CEC Theses and Dissertations

Date of Award

2005

Document Type

Dissertation

Degree Name

Doctor of Philosophy (PhD)

Department

Graduate School of Computer and Information Sciences

Advisor

Michael J. Laszlo

Committee Member

Sumitra Mukherjee

Committee Member

Mervyn Curtis

Abstract

This study investigated the use of virtual reality (VR) technology in ambulatory training for post-acute stroke patients, and sought to determine whether skills gained in virtual environments transfer to real-world conditions. Patients with stroke typically suffer dysfunctions that impair the complex set of motions involved in walking. The limited amount of therapy and resources offered by the current health care system does not provide the frequency and intensity of training needed for functional recovery of the walking skills in patients following stroke assaults. This study, therefore, developed and investigated an alternative intervention technique capable of providing the frequency and intensity needed for improving the walking skills in post-acute stroke patients. The study also helped clarify the controversies surrounding the issue of whether skills gained in the virtual environment transfer to the real world.

The research study employed the single case design method to report the results observed from four post-acute stroke patients who trained on a computer-based therapy program for about half an hour per day, five days a week, for a period of four consecutive weeks. The patients performed a VR exercise using a head-mounted display, and their gait variables were analyzed to determine the usefulness of virtual reality technology in ambulatory training for post-acute stroke patients.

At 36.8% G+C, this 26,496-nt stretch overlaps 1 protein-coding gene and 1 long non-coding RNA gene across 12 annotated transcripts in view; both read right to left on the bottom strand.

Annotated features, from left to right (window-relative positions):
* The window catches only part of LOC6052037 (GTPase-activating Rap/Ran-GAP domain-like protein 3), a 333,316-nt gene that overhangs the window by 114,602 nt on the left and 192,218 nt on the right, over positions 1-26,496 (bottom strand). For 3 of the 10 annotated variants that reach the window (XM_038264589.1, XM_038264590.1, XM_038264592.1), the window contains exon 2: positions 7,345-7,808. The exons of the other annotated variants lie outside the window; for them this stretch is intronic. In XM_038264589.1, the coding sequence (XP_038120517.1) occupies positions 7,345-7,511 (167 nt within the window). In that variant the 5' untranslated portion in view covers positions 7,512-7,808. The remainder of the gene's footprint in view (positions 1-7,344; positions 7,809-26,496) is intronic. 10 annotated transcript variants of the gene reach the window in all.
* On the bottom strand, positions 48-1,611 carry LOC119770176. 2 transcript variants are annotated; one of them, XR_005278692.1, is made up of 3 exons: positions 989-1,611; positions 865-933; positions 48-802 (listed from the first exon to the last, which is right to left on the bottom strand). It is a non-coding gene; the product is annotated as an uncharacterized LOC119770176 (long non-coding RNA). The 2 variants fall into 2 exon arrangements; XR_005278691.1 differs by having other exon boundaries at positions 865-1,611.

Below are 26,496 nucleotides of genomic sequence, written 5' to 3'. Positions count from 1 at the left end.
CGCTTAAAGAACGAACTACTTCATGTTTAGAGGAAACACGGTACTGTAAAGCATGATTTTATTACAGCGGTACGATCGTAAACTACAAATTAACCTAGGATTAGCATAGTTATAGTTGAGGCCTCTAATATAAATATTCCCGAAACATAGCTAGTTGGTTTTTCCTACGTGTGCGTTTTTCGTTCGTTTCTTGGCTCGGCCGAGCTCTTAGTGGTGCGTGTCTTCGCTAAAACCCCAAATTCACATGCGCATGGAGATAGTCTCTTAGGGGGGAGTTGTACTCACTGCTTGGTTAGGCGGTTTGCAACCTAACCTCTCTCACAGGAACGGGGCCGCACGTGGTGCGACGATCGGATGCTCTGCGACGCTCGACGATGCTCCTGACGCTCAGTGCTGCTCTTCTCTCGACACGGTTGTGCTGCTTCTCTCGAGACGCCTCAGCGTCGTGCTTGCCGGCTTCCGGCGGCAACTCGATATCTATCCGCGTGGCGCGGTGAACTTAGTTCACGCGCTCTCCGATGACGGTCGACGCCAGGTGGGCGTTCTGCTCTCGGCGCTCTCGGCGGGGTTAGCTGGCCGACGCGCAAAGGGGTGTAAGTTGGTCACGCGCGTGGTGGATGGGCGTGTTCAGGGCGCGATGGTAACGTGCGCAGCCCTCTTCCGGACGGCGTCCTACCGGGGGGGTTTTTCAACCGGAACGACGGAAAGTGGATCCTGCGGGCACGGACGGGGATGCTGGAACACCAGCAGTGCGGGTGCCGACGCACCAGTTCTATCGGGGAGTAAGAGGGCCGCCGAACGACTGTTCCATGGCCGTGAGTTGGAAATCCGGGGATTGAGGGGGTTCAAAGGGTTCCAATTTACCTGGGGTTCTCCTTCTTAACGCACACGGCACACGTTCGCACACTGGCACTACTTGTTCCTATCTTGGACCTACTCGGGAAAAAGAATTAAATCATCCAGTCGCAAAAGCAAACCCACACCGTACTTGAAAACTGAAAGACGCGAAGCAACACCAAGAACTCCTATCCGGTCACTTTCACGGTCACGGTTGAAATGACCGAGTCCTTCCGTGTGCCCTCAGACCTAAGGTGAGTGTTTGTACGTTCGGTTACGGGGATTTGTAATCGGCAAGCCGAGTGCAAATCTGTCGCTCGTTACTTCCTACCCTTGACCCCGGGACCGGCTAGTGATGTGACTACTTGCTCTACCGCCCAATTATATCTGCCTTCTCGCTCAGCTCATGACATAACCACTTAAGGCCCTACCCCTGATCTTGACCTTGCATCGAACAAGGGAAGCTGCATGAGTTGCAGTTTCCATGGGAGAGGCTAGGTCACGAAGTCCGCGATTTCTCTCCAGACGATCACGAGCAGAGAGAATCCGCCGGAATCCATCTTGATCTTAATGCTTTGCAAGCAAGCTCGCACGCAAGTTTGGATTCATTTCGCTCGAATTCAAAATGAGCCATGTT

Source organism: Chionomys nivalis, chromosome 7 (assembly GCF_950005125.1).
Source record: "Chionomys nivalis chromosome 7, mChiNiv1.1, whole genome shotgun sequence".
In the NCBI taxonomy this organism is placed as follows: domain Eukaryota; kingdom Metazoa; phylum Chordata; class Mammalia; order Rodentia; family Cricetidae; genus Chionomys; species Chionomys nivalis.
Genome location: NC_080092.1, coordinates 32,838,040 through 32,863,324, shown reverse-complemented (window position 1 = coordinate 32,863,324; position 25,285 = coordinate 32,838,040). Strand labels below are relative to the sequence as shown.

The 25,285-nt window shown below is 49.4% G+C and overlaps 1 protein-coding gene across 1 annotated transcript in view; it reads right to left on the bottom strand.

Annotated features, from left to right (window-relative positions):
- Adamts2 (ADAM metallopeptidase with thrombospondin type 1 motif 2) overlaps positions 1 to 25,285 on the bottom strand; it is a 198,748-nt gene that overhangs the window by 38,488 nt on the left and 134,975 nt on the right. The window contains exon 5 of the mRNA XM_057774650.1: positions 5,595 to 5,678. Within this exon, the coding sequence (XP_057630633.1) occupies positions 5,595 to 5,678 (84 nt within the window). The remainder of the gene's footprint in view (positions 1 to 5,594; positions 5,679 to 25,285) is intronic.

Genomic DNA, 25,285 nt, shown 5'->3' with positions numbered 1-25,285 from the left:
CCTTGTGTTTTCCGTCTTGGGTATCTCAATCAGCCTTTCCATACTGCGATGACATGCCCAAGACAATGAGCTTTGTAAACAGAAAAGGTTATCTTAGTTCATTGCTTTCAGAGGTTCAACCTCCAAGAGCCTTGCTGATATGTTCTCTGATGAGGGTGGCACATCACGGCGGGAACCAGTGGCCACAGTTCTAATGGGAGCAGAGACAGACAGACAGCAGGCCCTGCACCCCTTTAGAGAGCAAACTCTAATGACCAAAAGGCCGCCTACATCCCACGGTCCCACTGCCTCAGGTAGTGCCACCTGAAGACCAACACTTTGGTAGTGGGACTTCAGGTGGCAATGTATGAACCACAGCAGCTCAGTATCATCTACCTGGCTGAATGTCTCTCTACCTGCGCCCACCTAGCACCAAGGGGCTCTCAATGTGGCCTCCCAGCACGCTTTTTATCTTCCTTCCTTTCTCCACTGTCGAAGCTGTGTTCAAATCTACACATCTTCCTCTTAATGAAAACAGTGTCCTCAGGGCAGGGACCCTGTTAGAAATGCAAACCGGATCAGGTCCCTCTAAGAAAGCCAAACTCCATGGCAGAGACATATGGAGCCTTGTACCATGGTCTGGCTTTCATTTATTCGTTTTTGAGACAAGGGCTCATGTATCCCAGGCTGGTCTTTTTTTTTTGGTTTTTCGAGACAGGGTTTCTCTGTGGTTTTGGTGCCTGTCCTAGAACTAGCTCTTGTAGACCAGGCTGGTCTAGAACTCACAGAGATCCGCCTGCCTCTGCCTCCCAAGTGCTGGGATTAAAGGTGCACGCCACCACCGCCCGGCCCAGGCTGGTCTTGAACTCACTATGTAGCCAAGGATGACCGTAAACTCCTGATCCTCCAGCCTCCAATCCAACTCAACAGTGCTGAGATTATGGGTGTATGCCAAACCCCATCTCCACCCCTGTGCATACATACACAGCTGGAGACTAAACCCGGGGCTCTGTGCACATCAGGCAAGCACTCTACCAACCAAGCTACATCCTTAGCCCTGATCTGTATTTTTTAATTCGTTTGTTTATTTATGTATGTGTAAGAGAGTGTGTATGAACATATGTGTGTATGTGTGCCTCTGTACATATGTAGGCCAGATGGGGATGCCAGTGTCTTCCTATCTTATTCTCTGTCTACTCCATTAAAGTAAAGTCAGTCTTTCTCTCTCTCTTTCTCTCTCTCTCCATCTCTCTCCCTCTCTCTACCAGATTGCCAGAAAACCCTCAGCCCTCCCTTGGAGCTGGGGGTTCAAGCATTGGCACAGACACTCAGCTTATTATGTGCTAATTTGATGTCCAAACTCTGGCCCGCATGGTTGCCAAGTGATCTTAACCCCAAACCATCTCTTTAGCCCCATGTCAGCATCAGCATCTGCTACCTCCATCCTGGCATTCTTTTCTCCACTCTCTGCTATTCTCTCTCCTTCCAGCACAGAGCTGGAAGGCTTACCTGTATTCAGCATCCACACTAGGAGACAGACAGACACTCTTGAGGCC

A follow up examination conducted one week after the intervention sought to determine whether the patients could perform the skills learned on the VR-based intervention program in the real world. The results of the research showed that all the patients improved on their gait parameters and could walk better after the computer-based intervention program. An observational gait analysis carried out showed that the skills gained in the virtual environment transferred to real-world conditions.

The study contributes to the current effort to provide wider access to therapeutic intervention techniques using computer technology, and helps to further resolve the disputed issue of whether skills gained in the virtual environment transfer to real-world conditions. Researchers and professionals in the fields of rehabilitation engineering, physical therapy, physiology, and other fields concerned with the study of human movement, could find the outcome of this work useful in improving their professional practice. Other clinicians could also use the results of this work in formulating realistic treatment goals in problem areas involving physical therapy.

  Link to NovaCat

Share

COinS